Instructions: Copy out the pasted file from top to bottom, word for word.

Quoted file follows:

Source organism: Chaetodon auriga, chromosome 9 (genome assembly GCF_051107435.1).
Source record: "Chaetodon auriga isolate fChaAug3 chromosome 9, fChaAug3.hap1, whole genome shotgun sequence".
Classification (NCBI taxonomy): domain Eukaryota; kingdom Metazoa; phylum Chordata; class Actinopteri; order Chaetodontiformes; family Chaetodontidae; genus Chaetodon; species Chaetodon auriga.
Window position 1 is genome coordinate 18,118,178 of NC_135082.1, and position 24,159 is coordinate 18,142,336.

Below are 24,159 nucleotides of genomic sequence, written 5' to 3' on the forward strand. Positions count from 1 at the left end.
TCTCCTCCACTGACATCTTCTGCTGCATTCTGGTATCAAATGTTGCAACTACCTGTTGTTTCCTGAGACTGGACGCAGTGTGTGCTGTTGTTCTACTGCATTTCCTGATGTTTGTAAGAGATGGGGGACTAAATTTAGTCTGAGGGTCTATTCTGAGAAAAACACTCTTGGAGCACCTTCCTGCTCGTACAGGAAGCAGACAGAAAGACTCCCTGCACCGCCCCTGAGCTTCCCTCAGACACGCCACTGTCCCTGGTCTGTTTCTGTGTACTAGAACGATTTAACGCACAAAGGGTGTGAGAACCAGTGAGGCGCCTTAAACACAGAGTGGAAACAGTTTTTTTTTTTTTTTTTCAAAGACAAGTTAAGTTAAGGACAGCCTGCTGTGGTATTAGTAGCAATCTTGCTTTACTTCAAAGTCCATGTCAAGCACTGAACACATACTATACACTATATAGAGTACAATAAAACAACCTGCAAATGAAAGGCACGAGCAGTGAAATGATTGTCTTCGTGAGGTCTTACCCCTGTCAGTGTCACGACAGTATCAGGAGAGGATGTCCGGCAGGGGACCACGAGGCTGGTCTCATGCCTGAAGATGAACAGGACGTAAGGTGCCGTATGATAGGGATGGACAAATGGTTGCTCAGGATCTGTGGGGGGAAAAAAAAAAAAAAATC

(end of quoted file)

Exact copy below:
Source organism: Chaetodon auriga, chromosome 9 (genome assembly GCF_051107435.1).
Source record: "Chaetodon auriga isolate fChaAug3 chromosome 9, fChaAug3.hap1, whole genome shotgun sequence".
Classification (NCBI taxonomy): domain Eukaryota; kingdom Metazoa; phylum Chordata; class Actinopteri; order Chaetodontiformes; family Chaetodontidae; genus Chaetodon; species Chaetodon auriga.
Window position 1 is genome coordinate 18,118,178 of NC_135082.1, and position 24,159 is coordinate 18,142,336.

Below are 24,159 nucleotides of genomic sequence, written 5' to 3' on the forward strand. Positions count from 1 at the left end.
TCTCCTCCACTGACATCTTCTGCTGCATTCTGGTATCAAATGTTGCAACTACCTGTTGTTTCCTGAGACTGGACGCAGTGTGTGCTGTTGTTCTACTGCATTTCCTGATGTTTGTAAGAGATGGGGGACTAAATTTAGTCTGAGGGTCTATTCTGAGAAAAACACTCTTGGAGCACCTTCCTGCTCGTACAGGAAGCAGACAGAAAGACTCCCTGCACCGCCCCTGAGCTTCCCTCAGACACGCCACTGTCCCTGGTCTGTTTCTGTGTACTAGAACGATTTAACGCACAAAGGGTGTGAGAACCAGTGAGGCGCCTTAAACACAGAGTGGAAACAGTTTTTTTTTTTTTTTTTCAAAGACAAGTTAAGTTAAGGACAGCCTGCTGTGGTATTAGTAGCAATCTTGCTTTACTTCAAAGTCCATGTCAAGCACTGAACACATACTATACACTATATAGAGTACAATAAAACAACCTGCAAATGAAAGGCACGAGCAGTGAAATGATTGTCTTCGTGAGGTCTTACCCCTGTCAGTGTCACGACAGTATCAGGAGAGGATGTCCGGCAGGGGACCACGAGGCTGGTCTCATGCCTGAAGATGAACAGGACGTAAGGTGCCGTATGATAGGGATGGACAAATGGTTGCTCAGGATCTGTGGGGGGAAAAAAAAAAAAAAATC